Unfortunately, even today, herpesviruses seem to be very resistant to our attempts to produce a vaccine and to date, there is still no cure for any virus – palliative care, treating symptoms as they appear, is the only pro-active course available for anyone infected with any virus, whilst waiting for the bodies' own defences to see off the sub-microscopic intruders. We did an early test on acyclovir, a drug proposed to be beneficial against herpes infections – it was hoped it would relieve cold sores by directly attacking the herpesvirus simplex Type I responsible. We had some problems finding a solvent it would dissolve in, and eventually settled on DMSO (Dimethyl Sulphoxide), a solvent that smells of rotten cabage. Acyclovir and it's derivatives are being actively marketed today but hopefully, not with an unpleasant odour or taste attached!
The fact is that animal experimentation generates extreme emotions in some people – if you're against it, nothing I or anyone else can say, will convince you that it might be necessary. So I won't try. As far as I am concerned, no experiment I was involved in that used animals was pointless and un-necessary and we did all we could do to ensure no animal suffered at all if we could help it – and if we needed reminding of our humane obligations, the terms of the Licence dictated this to us in no uncertain terms.
I did have one or two untoward incidents – I cut my finger rather badly removing a stubborn blade from a dirty scalpel – rather than immediately irrigating the would with chloros, I decided I didn't fancy a deep alkaline wash in a painful, freely bleeding finger and so I used pure alcohol instead! Not one of my most well-thought out decisions. I'm sure my anguished scream was heard the length of M.R.E. For those who don't know, alkali might produce a nasty burn eventually, but it is mostly painless and very sterilising in a short wash. Fortunately, all I ended up with was a scar, now almost faded, on my finger – it could've been a lot worse.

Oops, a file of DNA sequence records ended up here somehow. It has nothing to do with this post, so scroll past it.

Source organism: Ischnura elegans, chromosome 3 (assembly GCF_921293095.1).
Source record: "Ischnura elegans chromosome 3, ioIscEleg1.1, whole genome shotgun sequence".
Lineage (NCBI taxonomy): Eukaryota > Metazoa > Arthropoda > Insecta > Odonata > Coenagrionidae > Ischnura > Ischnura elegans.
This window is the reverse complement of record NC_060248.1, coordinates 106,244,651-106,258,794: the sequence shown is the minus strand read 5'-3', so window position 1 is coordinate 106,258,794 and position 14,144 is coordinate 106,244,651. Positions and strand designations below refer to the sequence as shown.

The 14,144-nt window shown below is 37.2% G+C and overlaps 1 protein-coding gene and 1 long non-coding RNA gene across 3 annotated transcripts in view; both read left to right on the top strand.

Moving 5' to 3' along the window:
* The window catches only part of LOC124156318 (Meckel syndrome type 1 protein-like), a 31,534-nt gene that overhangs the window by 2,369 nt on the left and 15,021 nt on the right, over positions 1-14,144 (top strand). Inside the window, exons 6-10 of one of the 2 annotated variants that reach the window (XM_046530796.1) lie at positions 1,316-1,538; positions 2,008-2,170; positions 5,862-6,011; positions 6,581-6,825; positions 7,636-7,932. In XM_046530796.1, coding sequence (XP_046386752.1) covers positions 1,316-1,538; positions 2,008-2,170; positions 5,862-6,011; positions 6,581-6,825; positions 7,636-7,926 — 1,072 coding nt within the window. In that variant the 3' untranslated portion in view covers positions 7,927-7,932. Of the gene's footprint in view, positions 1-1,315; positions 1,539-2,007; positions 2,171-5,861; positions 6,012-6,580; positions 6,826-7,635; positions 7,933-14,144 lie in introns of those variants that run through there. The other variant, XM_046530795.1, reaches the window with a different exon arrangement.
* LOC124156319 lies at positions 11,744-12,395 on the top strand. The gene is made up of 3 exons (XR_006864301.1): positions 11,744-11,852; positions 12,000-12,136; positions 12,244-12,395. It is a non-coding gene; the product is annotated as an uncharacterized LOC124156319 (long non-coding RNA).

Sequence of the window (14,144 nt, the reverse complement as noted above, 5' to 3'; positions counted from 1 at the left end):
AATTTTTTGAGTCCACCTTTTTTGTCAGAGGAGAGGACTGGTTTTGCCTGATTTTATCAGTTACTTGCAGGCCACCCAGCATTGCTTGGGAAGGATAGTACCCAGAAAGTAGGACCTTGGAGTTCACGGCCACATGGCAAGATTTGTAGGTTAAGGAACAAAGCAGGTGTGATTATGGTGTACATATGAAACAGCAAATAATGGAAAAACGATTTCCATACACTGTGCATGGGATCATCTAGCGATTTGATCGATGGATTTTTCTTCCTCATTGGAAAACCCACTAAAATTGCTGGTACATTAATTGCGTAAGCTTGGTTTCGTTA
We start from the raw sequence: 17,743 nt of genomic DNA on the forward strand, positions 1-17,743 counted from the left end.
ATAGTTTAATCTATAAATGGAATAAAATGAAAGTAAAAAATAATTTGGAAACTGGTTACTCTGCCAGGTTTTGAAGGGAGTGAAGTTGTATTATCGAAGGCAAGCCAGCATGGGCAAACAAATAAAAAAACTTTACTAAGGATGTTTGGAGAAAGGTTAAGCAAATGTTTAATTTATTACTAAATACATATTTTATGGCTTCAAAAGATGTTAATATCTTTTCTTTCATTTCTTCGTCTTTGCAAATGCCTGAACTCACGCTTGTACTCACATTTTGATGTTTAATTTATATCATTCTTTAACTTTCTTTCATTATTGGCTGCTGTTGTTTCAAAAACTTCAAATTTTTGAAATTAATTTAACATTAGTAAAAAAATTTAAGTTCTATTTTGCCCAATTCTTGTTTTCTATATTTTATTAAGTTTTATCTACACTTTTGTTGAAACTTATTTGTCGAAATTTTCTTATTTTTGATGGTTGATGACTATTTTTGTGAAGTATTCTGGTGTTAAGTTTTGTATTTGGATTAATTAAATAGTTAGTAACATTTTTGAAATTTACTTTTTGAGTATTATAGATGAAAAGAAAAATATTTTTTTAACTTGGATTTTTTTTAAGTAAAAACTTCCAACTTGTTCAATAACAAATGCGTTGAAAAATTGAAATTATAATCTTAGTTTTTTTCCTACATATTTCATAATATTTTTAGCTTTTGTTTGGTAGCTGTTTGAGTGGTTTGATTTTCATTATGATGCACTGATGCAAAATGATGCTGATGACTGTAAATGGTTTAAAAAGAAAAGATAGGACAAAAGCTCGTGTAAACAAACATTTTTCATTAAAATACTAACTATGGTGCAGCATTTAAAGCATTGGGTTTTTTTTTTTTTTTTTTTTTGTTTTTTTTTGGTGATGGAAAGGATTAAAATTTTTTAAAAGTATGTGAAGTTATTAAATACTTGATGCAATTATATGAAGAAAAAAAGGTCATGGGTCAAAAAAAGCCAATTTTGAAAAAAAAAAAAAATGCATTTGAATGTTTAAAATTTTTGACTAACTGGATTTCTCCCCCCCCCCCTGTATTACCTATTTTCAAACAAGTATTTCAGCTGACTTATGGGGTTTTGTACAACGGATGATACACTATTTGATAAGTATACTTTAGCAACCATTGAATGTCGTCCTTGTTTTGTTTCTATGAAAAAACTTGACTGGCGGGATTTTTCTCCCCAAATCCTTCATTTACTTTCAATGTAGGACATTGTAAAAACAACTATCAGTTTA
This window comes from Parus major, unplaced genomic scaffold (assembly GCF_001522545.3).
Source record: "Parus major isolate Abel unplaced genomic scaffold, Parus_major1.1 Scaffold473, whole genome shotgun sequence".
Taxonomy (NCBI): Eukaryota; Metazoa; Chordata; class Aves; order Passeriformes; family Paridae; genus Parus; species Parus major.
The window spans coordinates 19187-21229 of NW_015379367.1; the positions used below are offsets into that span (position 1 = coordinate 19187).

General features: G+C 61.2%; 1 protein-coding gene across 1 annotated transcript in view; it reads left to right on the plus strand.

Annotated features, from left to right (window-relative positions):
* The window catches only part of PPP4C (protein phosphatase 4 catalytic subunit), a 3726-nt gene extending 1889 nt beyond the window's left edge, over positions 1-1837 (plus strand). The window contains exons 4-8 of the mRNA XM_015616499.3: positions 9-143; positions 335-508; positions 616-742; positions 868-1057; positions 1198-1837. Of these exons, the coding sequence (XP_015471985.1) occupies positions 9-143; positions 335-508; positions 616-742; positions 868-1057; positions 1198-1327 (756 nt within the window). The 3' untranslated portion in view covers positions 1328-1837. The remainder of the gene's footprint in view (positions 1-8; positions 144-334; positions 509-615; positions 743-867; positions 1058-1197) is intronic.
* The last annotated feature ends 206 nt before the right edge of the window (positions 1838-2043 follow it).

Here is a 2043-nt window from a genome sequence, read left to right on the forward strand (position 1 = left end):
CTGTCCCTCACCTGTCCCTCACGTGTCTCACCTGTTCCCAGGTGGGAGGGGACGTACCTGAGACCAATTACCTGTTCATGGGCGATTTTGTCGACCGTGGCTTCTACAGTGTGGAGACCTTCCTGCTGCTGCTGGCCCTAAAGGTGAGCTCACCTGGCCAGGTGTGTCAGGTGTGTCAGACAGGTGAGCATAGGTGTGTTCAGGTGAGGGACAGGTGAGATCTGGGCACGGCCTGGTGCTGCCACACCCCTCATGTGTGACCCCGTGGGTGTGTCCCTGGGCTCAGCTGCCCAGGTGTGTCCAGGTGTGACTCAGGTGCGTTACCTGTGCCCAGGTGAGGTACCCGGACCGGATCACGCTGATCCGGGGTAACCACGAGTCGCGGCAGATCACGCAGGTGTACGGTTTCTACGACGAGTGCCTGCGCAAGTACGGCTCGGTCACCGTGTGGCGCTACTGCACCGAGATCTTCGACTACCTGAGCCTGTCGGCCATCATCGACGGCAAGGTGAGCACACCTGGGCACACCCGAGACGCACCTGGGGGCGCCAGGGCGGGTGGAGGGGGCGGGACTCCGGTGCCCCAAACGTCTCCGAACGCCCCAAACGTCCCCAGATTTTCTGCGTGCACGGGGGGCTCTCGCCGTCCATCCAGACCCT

Another time, I wandered up to the Medical Station, feeling slightly woozy and unwell. My temperature was well above 102°F and no-one could work out why I was still upright and coherent! I wanted to drive myself home but the M.O. put his foot down on that one. I've no idea what I had but after a few days I was right as rain again. One duty I did have was to carry a bright yellow wallet card around with me stating that I worked at M.R.E. and that if I was determined to be suffering from a PUO (Pyrexia of Unknown Origin) the doctor in charge was to contact the Safety Officer at M.R.E. urgently. I no longer have that card but I do have this larger one that I had to display in my digs.
My colleague had a worse accident; he got bitten by an infected animal and was promptly injected multiple times with badly-haemolysed rabbit serum hurried produced from a rabbit with a high titre of B Virus antibodies. He never went down with anything, so it all ended well.
Dorset Spray Trials
The nearest I came to an active role in the Cold War came in late summer of 1975 when I was "volunteered" along with a number of other A.S.O.'s, to participate in the so-called DICE trials on Portland Bill near Weymouth.
We were thoroughly trained in radio techniques, operation of the sampling equipment and once again warned of security. Learning the NATO Phonetic Alphabet actually came in quite useful in later years, when it helped me gain my Private Pilots Licence!
As far as I was concerned, this was great fun – almost as good as a holiday and definitely a change from day to day routine. We junior staff were all housed in Weymouth B&B's (who no doubt were pleased to see us, it being the end of the holiday season) and despite Weymouth being mostly closed and having to share a room, I was having a great time.
Each day we were taken by minibus to the Underwater Weapons Research Establishment right on the tip of Portland Bill and drove our Land Rover sampling stations around the grounds to achieve a good spread. The samplers were driven by vacuum pumps powered by the land rovers themselves and our job was to ensure the vacuums were good and that the sample collectors were changed regularly. Not in itself a very difficult job, all in all, but on a cold day, the Bill can be very uncomfortable.
The samplers were quite admirably designed, incorporating a sort of Perspex double cyclone invented at Porton – long before Dyson popularised cyclones generally. The cyclone had two tasks, it (like a Dyson) had to spin the sample so any bacteria could be targeted at the sample medium and it stabilised and maximised the output from the vacuum pump – rev the engine as much as you like, the cyclone would never let the sampler be overloaded. Very clever.